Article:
Rockers band consists of guitarist Buzz Campbell, guitarist/slide player Brophy Dale, and San Francisco’s maestro session drummer Jimmy Sage, The Stray Cat Lee Rocker delivers an incredible concert experience for all.
Being a native of London and nearby Southend, Levi grew up hearing the roots of rock ‘n’ roll in the Teddyboy pubs. On a strict diet or 50’s Rock ‘n’ Roll Oldies, Levi was very influenced by Elvis Presley, Gene Vincent and Eddie Cochran, and lists Bill Haley and his Comets as his favorite band. The first rock n’ roll concert Levi went to was the Wembley Rock n’ Roll Festival in 1972 with Chuck Berry, Little Richard, Bill Haley and His Comets, Jerry Lee Lewis, Billy Fury and many other great performers of the 50’s era. By 1976, Levi was seen singing guest spots around London and with Teddyboy Bands such as Crazy Cavan and The Rhythm Rockers, and The Flying Saucers.
Buzz Campbell: Founder of the San Diego based rockabilly group, Hot Rod Lincoln, became a member of Shanana (2000-2004), and has been playing with Stray Cat Lee Rocker (2004-present). Buzz’s guitar work is all over Lee’s last two CD’s, Racin’ the Devil, and Black Cat Bone, both released on Alligator Records. Buzz even penned the track, “Crazy When She Drinks” for the Black Cat Bone album.
Buzz Campbell completed his largest tour to date by opening for the Stray Cats European Farwell Tour in the summer of 2008. The band warmed up audiences in seven different countries and by the end of the tour, were seen by over 100,000 people. Buzz and his newest line up, Jonny Bowler (Guana Batz bassist) and Stinky (drummer for artists Steve Poltz, Jewel, Buddy Blue), have just released their debut CD titled “Shivers and Shakes” Buzz is a master of rockabilly, roots country, blues, and roots rock styles. Buzz is sponsored by Gretsch Guitars.
Born in Booneville, Mississippi, just a stone’s throw from Elvis’s hometown of Tupelo, Hayden Thompson crystallized the music we now know as rockabilly when he too, recorded at Sun Studio, the locale that propelled his more well known neighbor to stardom. The song: a killer rendition of Junior Parker’s “Love My Baby” that was as simultaneously bluesy and rocking as Parker’s original. Not surprisingly, Thompson was born with music in his bones. His father was a guitarist while his mother sang gospel and played harmonica. Hayden’s first guitar, a Gibson, was a gift from his parents when he was five and it wasn’t long before he was picking up on early country acts such as the Delmore Brothers, Eddy Arnold and Hank Snow via Booneville’s country station WHIP. The root of the Thompson’s sound, however, drifted over the airwaves from Memphis’s WDIA which, besides spinning the latest blues and R&B discs, also featured live shows from the likes of Howlin’ Wolf and B.B. King. Thompson formed his first band, The Southern Melody Boys, while still in high school. They cut a record for the local VON label—home also to the Rock ‘n’ Roll Trio’s debut recording—in 1954. I Feel The Blues Coming On” was a country song, but it’s flip side, “Act Like You Love Me” pointed the way to Hayden’s future as a rock ‘n’ roll king pin. The band broke up over musical differences; they didn’t share Thompson’s fervor for the emerging style. After working the Mississippi-Arkansas-Tennessee-Louisiana circuit with the Dixie Jazzlanders, Hayden joined Sun artist Slim Rhodes’ band as vocalist, where he rocked alongside drummer James Van Eaton, who would soon gain fame with Jerry Lee Lewis. But before the killer’s records made Van Eaton’s tom-tom-flavored backbeat a household rhythm, both he and Lewis had played on Thompson’s “Love My Baby” cut in 1956. Roland Janes, whose explosively bluesy guitar work would also become a hallmark on Lewis’s Sun sound, provided the dazzling six-string blasts. Phillips waited until 1957 to release the record, but when he did Thompson hit the road with fellow rhythm marauders Sonny Burgess and Billy Riley to promote it. One can only imagine what this tour must have been like! Further sessions for Sun produced superb material like “Fairlane Rock” and “Blue, Blues, Blues” but they went unreleased at the time.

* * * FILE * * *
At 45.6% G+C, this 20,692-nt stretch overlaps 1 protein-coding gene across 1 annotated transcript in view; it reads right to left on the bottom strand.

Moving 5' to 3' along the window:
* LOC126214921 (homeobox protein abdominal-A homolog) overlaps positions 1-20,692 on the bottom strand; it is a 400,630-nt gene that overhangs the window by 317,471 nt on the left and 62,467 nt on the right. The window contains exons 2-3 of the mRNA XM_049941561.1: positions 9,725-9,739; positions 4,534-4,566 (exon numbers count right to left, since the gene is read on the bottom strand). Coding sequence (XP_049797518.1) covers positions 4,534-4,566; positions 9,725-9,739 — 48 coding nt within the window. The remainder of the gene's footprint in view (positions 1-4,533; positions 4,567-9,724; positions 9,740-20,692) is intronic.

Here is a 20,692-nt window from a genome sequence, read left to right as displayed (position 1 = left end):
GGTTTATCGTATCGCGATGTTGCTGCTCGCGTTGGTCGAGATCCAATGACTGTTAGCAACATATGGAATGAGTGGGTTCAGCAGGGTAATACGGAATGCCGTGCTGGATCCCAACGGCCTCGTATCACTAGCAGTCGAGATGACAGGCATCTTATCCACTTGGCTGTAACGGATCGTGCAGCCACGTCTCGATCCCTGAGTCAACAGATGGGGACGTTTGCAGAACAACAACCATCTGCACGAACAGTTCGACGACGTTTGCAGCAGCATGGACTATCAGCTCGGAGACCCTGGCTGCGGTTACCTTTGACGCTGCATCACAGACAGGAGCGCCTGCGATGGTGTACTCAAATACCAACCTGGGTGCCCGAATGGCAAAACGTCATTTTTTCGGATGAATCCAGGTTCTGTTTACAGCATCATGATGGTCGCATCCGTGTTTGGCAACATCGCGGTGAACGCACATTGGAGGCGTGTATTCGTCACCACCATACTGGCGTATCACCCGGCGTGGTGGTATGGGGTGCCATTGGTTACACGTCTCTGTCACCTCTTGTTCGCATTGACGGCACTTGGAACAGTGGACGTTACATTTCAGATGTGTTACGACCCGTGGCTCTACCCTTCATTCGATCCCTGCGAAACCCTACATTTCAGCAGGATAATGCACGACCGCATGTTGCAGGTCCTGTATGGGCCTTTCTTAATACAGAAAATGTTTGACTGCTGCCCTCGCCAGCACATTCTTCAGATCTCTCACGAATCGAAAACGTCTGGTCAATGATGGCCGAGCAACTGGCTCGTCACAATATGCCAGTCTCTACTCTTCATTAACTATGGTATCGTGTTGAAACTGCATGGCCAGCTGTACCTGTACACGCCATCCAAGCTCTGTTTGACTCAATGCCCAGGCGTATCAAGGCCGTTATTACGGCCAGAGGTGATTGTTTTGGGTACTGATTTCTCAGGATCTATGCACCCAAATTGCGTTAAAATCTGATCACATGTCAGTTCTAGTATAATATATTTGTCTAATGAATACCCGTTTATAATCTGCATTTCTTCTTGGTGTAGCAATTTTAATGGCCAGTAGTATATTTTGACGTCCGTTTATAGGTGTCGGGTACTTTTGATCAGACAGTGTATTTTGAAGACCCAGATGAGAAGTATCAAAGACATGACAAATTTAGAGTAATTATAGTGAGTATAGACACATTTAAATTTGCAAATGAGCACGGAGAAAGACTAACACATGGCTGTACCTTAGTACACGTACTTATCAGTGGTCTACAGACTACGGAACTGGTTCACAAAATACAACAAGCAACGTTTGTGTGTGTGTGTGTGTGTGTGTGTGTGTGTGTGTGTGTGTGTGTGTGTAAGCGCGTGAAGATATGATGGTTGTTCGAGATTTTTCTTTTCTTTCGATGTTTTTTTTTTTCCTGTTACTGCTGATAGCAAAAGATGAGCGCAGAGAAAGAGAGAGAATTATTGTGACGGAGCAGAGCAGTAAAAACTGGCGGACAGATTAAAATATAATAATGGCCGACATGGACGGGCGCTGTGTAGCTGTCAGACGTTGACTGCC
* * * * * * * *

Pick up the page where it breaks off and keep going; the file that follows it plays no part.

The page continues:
Omar Romero was born in Ensenada, Mexico, not very long ago. He has been playing guitar since he was 14. He formed his first band "The Screamin' Solo Flights" in August 1999. The band quickly gained a great reputation for their live shows and they toured most of the US until they decided to break up. Playing their last show at the Hollywood All Dayer in September 2001. They recorded two tracks on the Uranium Rock 10" and they were both club hits in the US and received great reviews worldwide. Omar decided that his next band would have a new direction. They would have a wilder rockabilly sound. Influenced by people like Hayden Thompson, Jackie Lee Cochran, Patt Cupp, Warren Smith, Tracey Pendavis. He formed Omar and the Stringpoppers in November 2001. They had their first show in Crazy Jacks with Big Sandy. The band has developed into the US's number one rockabilly band playing extensively throughout California and Europe. Omar onstage is like watching a tornado unleash. If you find this a bold statement, when you catch his live show, you will not be disappointed. Over the last two years, Omar and the Stringpoppers have played in Spain, Germany, Holland, Switzerland, UK, and they were one of the headliners at Viva Las Vegas 2003. They set a new record for encores and also for CDs sold at the weekender. They continue to headline shows throughout the US where their shows are seen as a major event. And in 2005, they are booked to headline Friday night at May Hemsby, which is usually attended by around 5000 people. From Hemsby, the Stringpoppers start their third European tour. In 2005, they return to Viva Las Vegas’ main stage where they are sure to create another storm. The Stringpoppers have released their first ever 45 RPM record and sold out while on their tour through Europe. Their first CD Take off Rhythm and second CD Getting Wilder with Omar and the Stringpoppers have both sold unbelievably well and are still very much in demand. Omar's permanent band consists of Omar Romero (vocals, rhythm guitar), Jeff Gerow (Drums, Hollers), Danny Angulo (Lead Guitar), Iggy Garcia (doghouse bass). Omar and the Stringpoppers play rockabilly music; their CD's are available through www.wildpresents.com under Merchandise.